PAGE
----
Recently, Russia banned adoptions by Americans, causing outrage worldwide. The Russian Parliament and President Vladimir Putin made this dramatic political move in response to the United State’s Magnitsky Act, which heavily sanctions those countries that violate human rights. However, in a move that hit below the belts of orphans scattered across Russia, this highly regulated regime determined parents in the U.S. were not fit to adopt Russian children.
The 46 adoptive parents that were currently adopting Russian children felt the political wheels grind to a screeching halt, their dreams of providing a home to an inopportune child left shattered in millions of pieces, along with a stabbing painful emptiness that consumes their hearts.
In this political game of chess, Russia simply checked the king and combined with Vegas-style high rollers’ gambling, threw a high-stakes chip into the mix. Unfortunately, for adoptive parents in America, Russian children account for nearly 10-percent of foreign adoptions in the U.S. This translates to power in Russia’s eyes. Simply stated: strength in numbers.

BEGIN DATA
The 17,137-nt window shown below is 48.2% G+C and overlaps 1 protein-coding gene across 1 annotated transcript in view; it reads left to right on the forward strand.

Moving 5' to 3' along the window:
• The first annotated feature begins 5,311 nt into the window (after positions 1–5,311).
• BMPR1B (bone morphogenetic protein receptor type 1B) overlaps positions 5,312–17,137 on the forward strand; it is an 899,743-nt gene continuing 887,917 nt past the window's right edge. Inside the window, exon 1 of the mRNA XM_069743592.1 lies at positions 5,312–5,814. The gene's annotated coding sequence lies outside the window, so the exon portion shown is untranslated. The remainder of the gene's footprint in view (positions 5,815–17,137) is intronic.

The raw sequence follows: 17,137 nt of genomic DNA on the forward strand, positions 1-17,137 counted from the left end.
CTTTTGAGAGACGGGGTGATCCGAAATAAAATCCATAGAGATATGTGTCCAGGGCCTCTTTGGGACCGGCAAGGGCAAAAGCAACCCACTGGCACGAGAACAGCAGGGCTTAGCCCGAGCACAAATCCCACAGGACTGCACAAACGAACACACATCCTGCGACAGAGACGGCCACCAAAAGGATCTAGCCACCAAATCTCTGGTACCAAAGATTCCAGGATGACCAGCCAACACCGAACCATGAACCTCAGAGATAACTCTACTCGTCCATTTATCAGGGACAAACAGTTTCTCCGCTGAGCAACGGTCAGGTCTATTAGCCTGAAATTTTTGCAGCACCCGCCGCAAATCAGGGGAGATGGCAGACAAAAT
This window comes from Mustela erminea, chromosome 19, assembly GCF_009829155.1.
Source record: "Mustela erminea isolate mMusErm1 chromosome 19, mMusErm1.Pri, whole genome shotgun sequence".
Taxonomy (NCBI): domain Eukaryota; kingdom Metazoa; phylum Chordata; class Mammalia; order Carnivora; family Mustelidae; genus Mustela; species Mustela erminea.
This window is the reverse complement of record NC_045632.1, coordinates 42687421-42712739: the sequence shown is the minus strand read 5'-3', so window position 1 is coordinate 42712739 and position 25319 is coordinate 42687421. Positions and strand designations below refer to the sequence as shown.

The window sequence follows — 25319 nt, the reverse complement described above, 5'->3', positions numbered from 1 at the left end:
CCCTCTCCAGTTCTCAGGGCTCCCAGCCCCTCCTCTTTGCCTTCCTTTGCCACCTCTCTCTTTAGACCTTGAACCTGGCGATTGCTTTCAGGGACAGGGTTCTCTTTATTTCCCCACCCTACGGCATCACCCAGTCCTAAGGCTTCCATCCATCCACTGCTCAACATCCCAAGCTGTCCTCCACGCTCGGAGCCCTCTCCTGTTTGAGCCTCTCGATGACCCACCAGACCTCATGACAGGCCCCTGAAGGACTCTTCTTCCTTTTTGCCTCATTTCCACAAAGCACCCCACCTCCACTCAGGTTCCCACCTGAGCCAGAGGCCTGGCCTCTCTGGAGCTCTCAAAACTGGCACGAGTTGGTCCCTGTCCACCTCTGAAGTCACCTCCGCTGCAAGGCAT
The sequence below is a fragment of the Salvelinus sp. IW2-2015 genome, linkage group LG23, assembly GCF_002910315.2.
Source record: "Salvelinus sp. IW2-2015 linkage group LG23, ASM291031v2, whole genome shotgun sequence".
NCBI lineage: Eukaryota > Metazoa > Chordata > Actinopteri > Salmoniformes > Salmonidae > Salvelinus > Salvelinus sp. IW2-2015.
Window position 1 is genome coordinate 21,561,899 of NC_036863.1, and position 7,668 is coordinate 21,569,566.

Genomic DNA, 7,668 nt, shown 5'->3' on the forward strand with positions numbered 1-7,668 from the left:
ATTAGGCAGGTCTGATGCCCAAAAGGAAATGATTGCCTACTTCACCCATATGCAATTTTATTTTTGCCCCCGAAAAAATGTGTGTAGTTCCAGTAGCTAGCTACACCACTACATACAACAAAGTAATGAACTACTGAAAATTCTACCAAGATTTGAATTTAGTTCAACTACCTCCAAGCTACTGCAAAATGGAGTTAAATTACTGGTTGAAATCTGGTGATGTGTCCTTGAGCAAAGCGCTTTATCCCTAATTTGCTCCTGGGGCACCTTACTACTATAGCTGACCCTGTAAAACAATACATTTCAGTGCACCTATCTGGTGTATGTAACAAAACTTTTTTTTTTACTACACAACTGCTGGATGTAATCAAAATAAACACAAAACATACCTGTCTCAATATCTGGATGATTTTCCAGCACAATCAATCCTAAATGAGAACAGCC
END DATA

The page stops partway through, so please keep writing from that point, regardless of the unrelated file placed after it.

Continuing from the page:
Child rights’ activists claim Russia’s tactile move violates the Convention of the Rights of the Child and the Vienna Convention on the Law of Treaties. As Russia is a party to the aforementioned agreements, the ban technically violates Russia’s federal law. Although, Russia’s advocates suggest that banning foreign adoptions allows Russia’s child welfare system to monitor and protect adopted children. However, no one can argue that the true sufferers in this entire scenario are the children who will remain in Russian orphanages, growing up in a parentless world, one that revolves around government regulations.
Russia remains deeply divided over President Putin’s anti-American legislation. In fact, Russia’s education minister, foreign minister and deputy prime minster voiced their adamant opposition to this dramatic ban. Additionally, an online petition garnered approximately 100,000 signatures against the government’s restriction.
With more than 750,000 Russian children in institutions and orphanages, half of these children have special needs diagnoses, kept in seclusion from Russia’s mainstream society. In a nation that revolves around stoic behavior, Russia essentially has affirmed their stance towards human rights violations.
Russia is rolling the dice, as their international adoptions bring in more than $1.5 billion annually, with each adoption costing from $30,000 to $50,000. The U.S. claims they will continue to cooperate with Russia in political issues, despite their child adoption ban.
President Putin’s message is loud and clear: his value for human life is nothing more than collateral damage in a strategic political game.
Heart to Heart, a Utah adoption agency, offers adoption for domestic children in the U.S. They strive to help birth mothers and adoptive parents through the adoption process, albeit it open adoption or private adoption.